If you can scrape together an extra $100 a month or more (through smart budgeting, a side hustle, or even by asking for a raise) you could reduce the amount of interest that you owe on your student loans by thousands of dollars. Think of it this way: you’ll be paying this amount regardless, but by paying it in advance, you will essentially get a discount on your loans because you will not be paying interest for several years, which brings us to the next reason why you should max out your student loan payments…
You’ll Pay Off Your Student Loans Sooner
The math on this one is pretty simple: if you pay more towards your debt, you’ll pay it off more quickly. And so any amount that you put towards your student loans that is above your minimum payment will ultimately result in a shorter loan term — which will help you get out of debt faster – which is very, very rewarding…trust me. Even without switching off of the Standard 10-Year Repayment Plan, it is possible to pay off your student loans in less time.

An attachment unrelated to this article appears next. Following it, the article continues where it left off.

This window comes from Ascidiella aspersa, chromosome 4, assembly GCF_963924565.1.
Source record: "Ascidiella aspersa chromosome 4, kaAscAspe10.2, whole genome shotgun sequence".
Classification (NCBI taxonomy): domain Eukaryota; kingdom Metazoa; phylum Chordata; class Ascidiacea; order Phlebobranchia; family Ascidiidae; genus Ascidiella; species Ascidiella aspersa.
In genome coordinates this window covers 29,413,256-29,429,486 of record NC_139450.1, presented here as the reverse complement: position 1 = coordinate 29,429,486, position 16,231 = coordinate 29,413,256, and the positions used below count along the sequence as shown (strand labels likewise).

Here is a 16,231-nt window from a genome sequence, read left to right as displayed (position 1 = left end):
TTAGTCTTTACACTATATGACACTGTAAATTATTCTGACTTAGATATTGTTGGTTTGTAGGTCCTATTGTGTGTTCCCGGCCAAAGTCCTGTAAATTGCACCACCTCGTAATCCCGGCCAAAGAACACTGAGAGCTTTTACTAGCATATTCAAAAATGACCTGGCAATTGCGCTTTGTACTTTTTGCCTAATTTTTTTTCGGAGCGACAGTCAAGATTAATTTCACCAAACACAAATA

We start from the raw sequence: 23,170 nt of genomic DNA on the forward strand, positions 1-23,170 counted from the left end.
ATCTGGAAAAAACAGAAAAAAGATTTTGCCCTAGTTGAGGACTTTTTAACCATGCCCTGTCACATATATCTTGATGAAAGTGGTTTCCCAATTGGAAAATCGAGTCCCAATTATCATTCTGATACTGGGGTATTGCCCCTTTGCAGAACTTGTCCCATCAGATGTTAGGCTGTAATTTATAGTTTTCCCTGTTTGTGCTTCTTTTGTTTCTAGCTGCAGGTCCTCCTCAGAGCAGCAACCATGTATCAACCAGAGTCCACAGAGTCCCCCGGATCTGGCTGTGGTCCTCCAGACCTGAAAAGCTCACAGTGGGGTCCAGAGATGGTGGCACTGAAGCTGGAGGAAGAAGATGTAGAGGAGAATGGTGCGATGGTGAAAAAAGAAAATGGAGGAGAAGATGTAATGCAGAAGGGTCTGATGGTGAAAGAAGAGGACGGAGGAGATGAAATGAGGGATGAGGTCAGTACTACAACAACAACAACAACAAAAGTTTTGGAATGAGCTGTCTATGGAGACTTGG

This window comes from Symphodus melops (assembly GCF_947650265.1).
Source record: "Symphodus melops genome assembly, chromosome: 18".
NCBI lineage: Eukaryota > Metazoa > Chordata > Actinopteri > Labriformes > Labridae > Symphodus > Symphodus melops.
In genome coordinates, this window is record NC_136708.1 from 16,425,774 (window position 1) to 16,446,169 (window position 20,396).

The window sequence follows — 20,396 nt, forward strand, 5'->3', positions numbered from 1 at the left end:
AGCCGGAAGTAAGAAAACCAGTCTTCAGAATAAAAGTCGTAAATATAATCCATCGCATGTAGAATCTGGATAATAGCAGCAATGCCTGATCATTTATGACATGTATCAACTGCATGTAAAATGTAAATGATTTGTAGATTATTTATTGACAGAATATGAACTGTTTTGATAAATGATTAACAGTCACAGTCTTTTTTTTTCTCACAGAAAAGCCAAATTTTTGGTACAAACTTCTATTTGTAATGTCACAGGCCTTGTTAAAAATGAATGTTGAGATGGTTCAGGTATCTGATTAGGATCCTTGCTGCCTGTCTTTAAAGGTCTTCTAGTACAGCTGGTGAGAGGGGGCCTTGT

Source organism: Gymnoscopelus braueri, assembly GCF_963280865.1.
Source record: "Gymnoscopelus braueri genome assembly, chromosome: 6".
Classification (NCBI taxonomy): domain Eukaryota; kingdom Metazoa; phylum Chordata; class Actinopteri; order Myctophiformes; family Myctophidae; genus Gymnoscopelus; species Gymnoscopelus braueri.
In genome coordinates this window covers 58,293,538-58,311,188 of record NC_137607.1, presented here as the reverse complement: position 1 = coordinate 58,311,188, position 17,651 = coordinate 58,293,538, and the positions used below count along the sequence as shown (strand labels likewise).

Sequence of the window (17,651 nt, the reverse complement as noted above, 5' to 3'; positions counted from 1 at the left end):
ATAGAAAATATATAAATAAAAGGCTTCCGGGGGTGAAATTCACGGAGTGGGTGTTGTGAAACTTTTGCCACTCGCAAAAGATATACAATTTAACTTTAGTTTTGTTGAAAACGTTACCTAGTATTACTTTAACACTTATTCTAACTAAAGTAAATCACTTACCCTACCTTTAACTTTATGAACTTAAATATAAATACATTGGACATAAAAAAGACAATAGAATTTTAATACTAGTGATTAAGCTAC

Paying off your student loans is a huge accomplishment, and can make it easier for you to buy a house or car, pay down other kinds of debt, and even allow you to start thinking about other important milestones in your life such as marriage. It also can ease your financial stress, and help free up room in your budget for other items.
Most importantly, when you pay off your student loans before the scheduled loan term, you will likely save thousands of dollars in interest payments. It simply makes good financial sense to put any extra money that you have towards your student loans each month. Even though it may be hard to justify putting even more money towards your student loans, you will be ecstatic that you did so in the future. You have to consider the future rewards of your current sacrifices.
You’ll Free Up Money for Other Financial Goals